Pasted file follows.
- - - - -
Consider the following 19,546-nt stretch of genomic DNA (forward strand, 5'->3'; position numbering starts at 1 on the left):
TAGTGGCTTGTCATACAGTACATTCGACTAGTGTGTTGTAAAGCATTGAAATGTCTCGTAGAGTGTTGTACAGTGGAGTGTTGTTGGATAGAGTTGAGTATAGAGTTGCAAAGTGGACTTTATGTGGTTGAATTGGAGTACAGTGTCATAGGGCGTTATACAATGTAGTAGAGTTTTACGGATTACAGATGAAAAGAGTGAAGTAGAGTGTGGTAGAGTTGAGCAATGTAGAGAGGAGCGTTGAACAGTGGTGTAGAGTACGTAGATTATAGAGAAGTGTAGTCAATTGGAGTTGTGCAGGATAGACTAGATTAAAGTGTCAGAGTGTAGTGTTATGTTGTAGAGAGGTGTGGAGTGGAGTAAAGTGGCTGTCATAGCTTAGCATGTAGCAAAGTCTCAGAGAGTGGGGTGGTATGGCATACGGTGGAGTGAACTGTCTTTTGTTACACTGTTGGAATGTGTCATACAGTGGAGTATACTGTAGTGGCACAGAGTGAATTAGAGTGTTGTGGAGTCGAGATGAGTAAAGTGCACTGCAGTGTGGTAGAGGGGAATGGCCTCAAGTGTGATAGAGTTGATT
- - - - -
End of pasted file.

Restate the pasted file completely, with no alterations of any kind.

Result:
Consider the following 19,546-nt stretch of genomic DNA (forward strand, 5'->3'; position numbering starts at 1 on the left):
TAGTGGCTTGTCATACAGTACATTCGACTAGTGTGTTGTAAAGCATTGAAATGTCTCGTAGAGTGTTGTACAGTGGAGTGTTGTTGGATAGAGTTGAGTATAGAGTTGCAAAGTGGACTTTATGTGGTTGAATTGGAGTACAGTGTCATAGGGCGTTATACAATGTAGTAGAGTTTTACGGATTACAGATGAAAAGAGTGAAGTAGAGTGTGGTAGAGTTGAGCAATGTAGAGAGGAGCGTTGAACAGTGGTGTAGAGTACGTAGATTATAGAGAAGTGTAGTCAATTGGAGTTGTGCAGGATAGACTAGATTAAAGTGTCAGAGTGTAGTGTTATGTTGTAGAGAGGTGTGGAGTGGAGTAAAGTGGCTGTCATAGCTTAGCATGTAGCAAAGTCTCAGAGAGTGGGGTGGTATGGCATACGGTGGAGTGAACTGTCTTTTGTTACACTGTTGGAATGTGTCATACAGTGGAGTATACTGTAGTGGCACAGAGTGAATTAGAGTGTTGTGGAGTCGAGATGAGTAAAGTGCACTGCAGTGTGGTAGAGGGGAATGGCCTCAAGTGTGATAGAGTTGATT